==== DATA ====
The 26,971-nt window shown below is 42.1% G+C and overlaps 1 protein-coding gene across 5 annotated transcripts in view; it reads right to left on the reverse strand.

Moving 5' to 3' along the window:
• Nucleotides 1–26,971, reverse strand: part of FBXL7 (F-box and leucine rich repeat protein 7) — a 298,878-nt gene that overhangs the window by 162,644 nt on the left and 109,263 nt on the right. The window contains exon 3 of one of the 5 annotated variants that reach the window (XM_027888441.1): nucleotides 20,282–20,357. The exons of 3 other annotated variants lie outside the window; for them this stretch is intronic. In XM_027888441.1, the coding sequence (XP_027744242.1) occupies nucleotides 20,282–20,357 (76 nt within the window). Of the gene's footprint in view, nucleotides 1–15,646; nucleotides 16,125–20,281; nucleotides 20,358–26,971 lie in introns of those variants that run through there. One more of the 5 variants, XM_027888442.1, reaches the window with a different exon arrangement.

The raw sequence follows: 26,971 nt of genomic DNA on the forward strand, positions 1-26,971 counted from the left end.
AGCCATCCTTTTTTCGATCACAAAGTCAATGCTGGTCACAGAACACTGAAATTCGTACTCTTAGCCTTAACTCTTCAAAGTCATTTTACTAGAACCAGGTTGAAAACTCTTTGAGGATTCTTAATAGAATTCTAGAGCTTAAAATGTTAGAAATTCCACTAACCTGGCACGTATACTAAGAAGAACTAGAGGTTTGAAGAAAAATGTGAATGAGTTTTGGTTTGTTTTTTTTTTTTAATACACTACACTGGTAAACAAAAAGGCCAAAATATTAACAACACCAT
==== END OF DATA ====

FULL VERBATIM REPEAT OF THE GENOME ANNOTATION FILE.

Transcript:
The 26,971-nt window shown below is 42.1% G+C and overlaps 1 protein-coding gene across 5 annotated transcripts in view; it reads right to left on the reverse strand.

Moving 5' to 3' along the window:
• Nucleotides 1–26,971, reverse strand: part of FBXL7 (F-box and leucine rich repeat protein 7) — a 298,878-nt gene that overhangs the window by 162,644 nt on the left and 109,263 nt on the right. The window contains exon 3 of one of the 5 annotated variants that reach the window (XM_027888441.1): nucleotides 20,282–20,357. The exons of 3 other annotated variants lie outside the window; for them this stretch is intronic. In XM_027888441.1, the coding sequence (XP_027744242.1) occupies nucleotides 20,282–20,357 (76 nt within the window). Of the gene's footprint in view, nucleotides 1–15,646; nucleotides 16,125–20,281; nucleotides 20,358–26,971 lie in introns of those variants that run through there. One more of the 5 variants, XM_027888442.1, reaches the window with a different exon arrangement.

The raw sequence follows: 26,971 nt of genomic DNA on the forward strand, positions 1-26,971 counted from the left end.
AGCCATCCTTTTTTCGATCACAAAGTCAATGCTGGTCACAGAACACTGAAATTCGTACTCTTAGCCTTAACTCTTCAAAGTCATTTTACTAGAACCAGGTTGAAAACTCTTTGAGGATTCTTAATAGAATTCTAGAGCTTAAAATGTTAGAAATTCCACTAACCTGGCACGTATACTAAGAAGAACTAGAGGTTTGAAGAAAAATGTGAATGAGTTTTGGTTTGTTTTTTTTTTTTAATACACTACACTGGTAAACAAAAAGGCCAAAATATTAACAACACCAT